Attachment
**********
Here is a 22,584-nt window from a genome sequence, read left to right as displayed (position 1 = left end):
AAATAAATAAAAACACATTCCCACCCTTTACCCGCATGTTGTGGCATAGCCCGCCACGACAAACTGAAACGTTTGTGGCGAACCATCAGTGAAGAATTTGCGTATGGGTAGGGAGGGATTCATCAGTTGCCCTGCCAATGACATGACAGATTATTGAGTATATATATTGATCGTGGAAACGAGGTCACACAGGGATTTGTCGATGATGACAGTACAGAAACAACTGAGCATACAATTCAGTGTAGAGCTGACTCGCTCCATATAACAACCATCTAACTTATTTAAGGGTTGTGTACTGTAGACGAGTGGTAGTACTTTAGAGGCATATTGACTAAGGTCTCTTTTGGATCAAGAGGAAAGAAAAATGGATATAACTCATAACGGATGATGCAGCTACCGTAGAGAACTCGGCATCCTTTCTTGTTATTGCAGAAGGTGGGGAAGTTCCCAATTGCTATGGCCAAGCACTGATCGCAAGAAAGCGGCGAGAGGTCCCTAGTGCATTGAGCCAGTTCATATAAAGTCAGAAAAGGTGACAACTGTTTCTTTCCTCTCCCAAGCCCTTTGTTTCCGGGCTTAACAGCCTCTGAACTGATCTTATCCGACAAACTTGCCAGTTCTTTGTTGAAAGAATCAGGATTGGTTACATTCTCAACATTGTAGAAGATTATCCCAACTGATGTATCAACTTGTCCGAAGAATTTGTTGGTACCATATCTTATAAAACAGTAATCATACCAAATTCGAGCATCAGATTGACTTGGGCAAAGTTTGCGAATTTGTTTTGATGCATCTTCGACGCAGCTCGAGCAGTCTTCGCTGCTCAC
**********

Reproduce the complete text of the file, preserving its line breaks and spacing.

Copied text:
Here is a 22,584-nt window from a genome sequence, read left to right as displayed (position 1 = left end):
AAATAAATAAAAACACATTCCCACCCTTTACCCGCATGTTGTGGCATAGCCCGCCACGACAAACTGAAACGTTTGTGGCGAACCATCAGTGAAGAATTTGCGTATGGGTAGGGAGGGATTCATCAGTTGCCCTGCCAATGACATGACAGATTATTGAGTATATATATTGATCGTGGAAACGAGGTCACACAGGGATTTGTCGATGATGACAGTACAGAAACAACTGAGCATACAATTCAGTGTAGAGCTGACTCGCTCCATATAACAACCATCTAACTTATTTAAGGGTTGTGTACTGTAGACGAGTGGTAGTACTTTAGAGGCATATTGACTAAGGTCTCTTTTGGATCAAGAGGAAAGAAAAATGGATATAACTCATAACGGATGATGCAGCTACCGTAGAGAACTCGGCATCCTTTCTTGTTATTGCAGAAGGTGGGGAAGTTCCCAATTGCTATGGCCAAGCACTGATCGCAAGAAAGCGGCGAGAGGTCCCTAGTGCATTGAGCCAGTTCATATAAAGTCAGAAAAGGTGACAACTGTTTCTTTCCTCTCCCAAGCCCTTTGTTTCCGGGCTTAACAGCCTCTGAACTGATCTTATCCGACAAACTTGCCAGTTCTTTGTTGAAAGAATCAGGATTGGTTACATTCTCAACATTGTAGAAGATTATCCCAACTGATGTATCAACTTGTCCGAAGAATTTGTTGGTACCATATCTTATAAAACAGTAATCATACCAAATTCGAGCATCAGATTGACTTGGGCAAAGTTTGCGAATTTGTTTTGATGCATCTTCGACGCAGCTCGAGCAGTCTTCGCTGCTCAC